Brian K. Parker, MD, MS; Sara Manning, MD; Michael E. Winters, MD, MBA


Western J Emerg Med. 2019;20(2):323-330. 

In This Article


As highlighted in the preceding intubation section, medication dosing in the obese patient is challenging. Importantly, almost all dosing recommendations have been developed for non-obese patients and are then extrapolated to the obese population. This extrapolation can lead to dosing errors and result in medication toxicity or treatment failure. Proper medication dosing is determined by many factors. Perhaps the most important one is the lipophilicity of the medication. In general, when a medication is highly lipophilic, it rapidly distributes to the peripheral tissues and should be dosed based on total body weight. In contrast, when a medication is hydrophilic, the volume of distribution is lower, so the dose should be based on ideal or adjusted body weight. An additional factor that affects medication dosing is renal function. If a medication is cleared by the kidney, it should be dosed on actual creatinine clearance rather than calculated creatinine clearance.[69] In the obese patient, the EP should pay special attention to cardiovascular, sedative, antimicrobial, and anticoagulant medications.

Cardiovascular Medications

Beta (β)-adrenergic receptor blockers, calcium channel blockers, digoxin, lidocaine, and procainamide are commonly administered cardiovascular medications in the ED. β-Adrenergic receptor blockers, digoxin, and procainamide are relatively hydrophilic medications and should be dosed on ideal body weight, whereas calcium channel blockers are more lipophilic and should be dosed based on total body weight. Vasoactive medications (e.g., norepinephrine, epinephrine, dobutamine) do not require dosing adjustments in the obese patient.

Sedative Medications

Sedative medications are used frequently in the ED for post-intubation sedation, procedural sedation, severe agitation, and induction for intubation. Sedatives are generally highly lipophilic medications that can have prolonged half-lives in the obese patient. To prevent accidental oversedation, the initial dose of a sedative should be based on ideal body weight, with subsequent doses based on the patient's response and anticipated duration of treatment. The EP should use extra caution with benzodiazepines in the obese patient. When given via continuous infusion, benzodiazepines (along with the analgesic fentanyl) can have an extremely long duration of action.[70]

Antimicrobial Medications

Given the emphasis on early recognition of sepsis and early administration of broad-spectrum antimicrobial agents, it is imperative to dose them correctly in the obese patient. Fuller and colleagues demonstrated an eightfold increase in the likelihood of underdosing of vancomycin for every 10-kg increase in body weight.[71] For vancomycin, total body weight should be used to determine the proper initial loading dose.[72] For penicillins, cephalosporins, and carbepenems, the EP should use the higher end of dosing recommendations. In contrast to these agents, the dose of aminoglycosides should be calculated based on ideal body weight. If the patient has a total body weight that is more than 130% of his or her ideal body weight, then adjusted body weight should be used to calculate the aminoglycoside dose.[73]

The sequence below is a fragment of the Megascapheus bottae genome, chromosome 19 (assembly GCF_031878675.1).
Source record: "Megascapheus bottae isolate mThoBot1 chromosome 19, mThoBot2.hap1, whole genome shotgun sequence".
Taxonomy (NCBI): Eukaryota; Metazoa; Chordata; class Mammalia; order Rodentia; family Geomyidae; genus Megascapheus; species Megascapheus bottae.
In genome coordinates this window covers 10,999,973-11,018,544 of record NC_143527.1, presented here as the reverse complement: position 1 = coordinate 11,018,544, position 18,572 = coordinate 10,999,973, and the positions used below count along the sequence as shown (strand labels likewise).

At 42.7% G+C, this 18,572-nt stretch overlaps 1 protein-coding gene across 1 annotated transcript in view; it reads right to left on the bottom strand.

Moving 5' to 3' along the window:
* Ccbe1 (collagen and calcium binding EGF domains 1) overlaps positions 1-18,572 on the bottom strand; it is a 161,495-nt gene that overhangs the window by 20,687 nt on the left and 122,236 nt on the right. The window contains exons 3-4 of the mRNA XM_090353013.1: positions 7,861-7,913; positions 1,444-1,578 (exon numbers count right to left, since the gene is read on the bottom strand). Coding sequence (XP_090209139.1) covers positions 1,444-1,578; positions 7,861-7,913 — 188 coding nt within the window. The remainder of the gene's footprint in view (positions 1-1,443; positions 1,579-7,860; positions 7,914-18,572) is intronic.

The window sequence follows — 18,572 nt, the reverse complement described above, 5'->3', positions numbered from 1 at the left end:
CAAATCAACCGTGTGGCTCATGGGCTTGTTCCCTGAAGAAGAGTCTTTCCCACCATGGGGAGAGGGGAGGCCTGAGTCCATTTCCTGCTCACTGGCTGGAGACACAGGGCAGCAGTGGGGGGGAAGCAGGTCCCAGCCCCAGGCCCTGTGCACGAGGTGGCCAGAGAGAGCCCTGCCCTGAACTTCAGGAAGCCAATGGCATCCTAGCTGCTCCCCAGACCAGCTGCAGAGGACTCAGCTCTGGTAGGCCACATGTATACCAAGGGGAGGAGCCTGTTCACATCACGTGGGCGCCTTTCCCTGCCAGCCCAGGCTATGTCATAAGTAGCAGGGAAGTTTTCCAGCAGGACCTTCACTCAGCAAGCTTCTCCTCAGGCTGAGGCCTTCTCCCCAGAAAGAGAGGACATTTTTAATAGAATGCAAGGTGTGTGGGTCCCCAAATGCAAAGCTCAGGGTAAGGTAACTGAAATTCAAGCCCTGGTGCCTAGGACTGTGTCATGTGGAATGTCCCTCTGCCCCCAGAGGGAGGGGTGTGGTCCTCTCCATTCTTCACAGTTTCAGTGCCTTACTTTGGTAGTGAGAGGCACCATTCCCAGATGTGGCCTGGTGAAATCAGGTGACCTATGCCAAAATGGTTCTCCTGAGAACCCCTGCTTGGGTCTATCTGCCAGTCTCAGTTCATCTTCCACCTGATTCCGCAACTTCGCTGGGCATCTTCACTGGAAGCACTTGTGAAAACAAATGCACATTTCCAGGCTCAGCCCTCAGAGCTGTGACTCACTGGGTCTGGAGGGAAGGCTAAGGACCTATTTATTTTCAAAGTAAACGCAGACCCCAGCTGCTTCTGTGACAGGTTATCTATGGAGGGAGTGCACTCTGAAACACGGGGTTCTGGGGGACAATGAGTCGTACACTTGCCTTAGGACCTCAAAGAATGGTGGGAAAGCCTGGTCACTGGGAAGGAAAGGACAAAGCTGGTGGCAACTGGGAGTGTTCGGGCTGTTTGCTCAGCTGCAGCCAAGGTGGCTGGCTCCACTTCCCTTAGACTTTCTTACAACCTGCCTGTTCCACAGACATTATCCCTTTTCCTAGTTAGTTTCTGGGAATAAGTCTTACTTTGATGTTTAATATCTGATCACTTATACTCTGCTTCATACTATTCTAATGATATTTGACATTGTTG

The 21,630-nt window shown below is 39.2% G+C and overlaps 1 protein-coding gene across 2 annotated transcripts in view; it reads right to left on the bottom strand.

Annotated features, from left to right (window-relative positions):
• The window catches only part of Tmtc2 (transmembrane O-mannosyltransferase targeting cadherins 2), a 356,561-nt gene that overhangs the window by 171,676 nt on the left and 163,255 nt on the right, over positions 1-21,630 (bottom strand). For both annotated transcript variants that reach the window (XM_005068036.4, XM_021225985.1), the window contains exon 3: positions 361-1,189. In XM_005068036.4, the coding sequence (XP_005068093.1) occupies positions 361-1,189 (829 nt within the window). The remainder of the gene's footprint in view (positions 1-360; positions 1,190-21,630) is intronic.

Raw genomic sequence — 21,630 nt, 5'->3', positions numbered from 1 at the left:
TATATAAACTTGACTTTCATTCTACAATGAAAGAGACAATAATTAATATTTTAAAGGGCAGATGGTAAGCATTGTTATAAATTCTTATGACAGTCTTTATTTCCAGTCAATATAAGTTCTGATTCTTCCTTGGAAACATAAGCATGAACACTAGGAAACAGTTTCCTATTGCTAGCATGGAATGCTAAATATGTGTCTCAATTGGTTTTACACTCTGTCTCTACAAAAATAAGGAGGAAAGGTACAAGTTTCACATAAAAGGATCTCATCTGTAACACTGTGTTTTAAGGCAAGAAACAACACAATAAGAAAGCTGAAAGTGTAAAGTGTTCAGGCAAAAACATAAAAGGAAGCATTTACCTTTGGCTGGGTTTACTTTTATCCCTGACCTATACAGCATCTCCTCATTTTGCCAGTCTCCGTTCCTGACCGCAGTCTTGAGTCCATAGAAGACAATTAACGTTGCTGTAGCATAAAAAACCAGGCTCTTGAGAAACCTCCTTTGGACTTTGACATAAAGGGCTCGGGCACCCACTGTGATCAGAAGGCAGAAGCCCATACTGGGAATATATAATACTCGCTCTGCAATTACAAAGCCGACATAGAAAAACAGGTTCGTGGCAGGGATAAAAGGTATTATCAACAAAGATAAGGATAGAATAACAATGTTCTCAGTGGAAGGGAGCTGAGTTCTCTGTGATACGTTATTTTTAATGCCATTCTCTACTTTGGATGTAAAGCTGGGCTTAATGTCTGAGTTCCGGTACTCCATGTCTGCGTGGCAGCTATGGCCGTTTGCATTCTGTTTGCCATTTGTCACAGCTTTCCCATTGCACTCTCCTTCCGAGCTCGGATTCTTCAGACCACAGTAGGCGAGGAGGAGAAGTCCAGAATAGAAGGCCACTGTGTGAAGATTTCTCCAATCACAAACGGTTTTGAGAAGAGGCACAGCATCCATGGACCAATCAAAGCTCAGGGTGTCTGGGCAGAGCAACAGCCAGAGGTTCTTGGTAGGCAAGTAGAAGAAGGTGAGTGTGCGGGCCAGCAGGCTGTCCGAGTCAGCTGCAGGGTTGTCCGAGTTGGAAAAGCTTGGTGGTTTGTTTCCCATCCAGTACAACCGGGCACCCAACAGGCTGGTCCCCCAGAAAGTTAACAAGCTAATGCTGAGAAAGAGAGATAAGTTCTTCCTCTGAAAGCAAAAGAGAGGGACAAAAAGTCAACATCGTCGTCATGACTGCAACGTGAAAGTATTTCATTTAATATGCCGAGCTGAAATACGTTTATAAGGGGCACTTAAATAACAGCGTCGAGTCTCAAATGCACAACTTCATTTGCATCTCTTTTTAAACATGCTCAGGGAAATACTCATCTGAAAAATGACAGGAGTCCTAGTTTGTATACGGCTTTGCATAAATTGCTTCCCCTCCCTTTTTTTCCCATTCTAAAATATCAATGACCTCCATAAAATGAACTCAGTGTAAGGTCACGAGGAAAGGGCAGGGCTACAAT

Anticoagulant Medications

Obese patients and those with metabolic syndrome are at increased risk for venous thromboembolic events (VTE).[74–77] Anticoagulant medications used to treat thromboembolism are considered high-risk medications; therefore, proper dosing, especially in the obese patient, is imperative.[78] Low-molecular-weight heparin (LMWH) is commonly used to treat VTE and is dosed at 1 mg/kg/day. Some LMWH formulations have maximum dosing recommendations, which may lead to subtherapeutic levels in the obese patient.[79] If the obese patient's total body weight exceeds 190 kg, anti-Xa levels should be monitored to ensure appropriate levels of anticoagulation.[80] Unfractionated heparin could be used if LMWH is not available, but LMWH has been shown to be at least equivalent in head-to-head comparisons, with less frequent dosing and less total volume infused.[81,82] X To date, no large, randomized controlled trials have evaluated the use of newer, direct oral anticoagulants in the obese patient. If these medications are being considered for treatment of VTE in an obese ED patient, the EP should consider consulting with a pharmacist for dosing recommendations.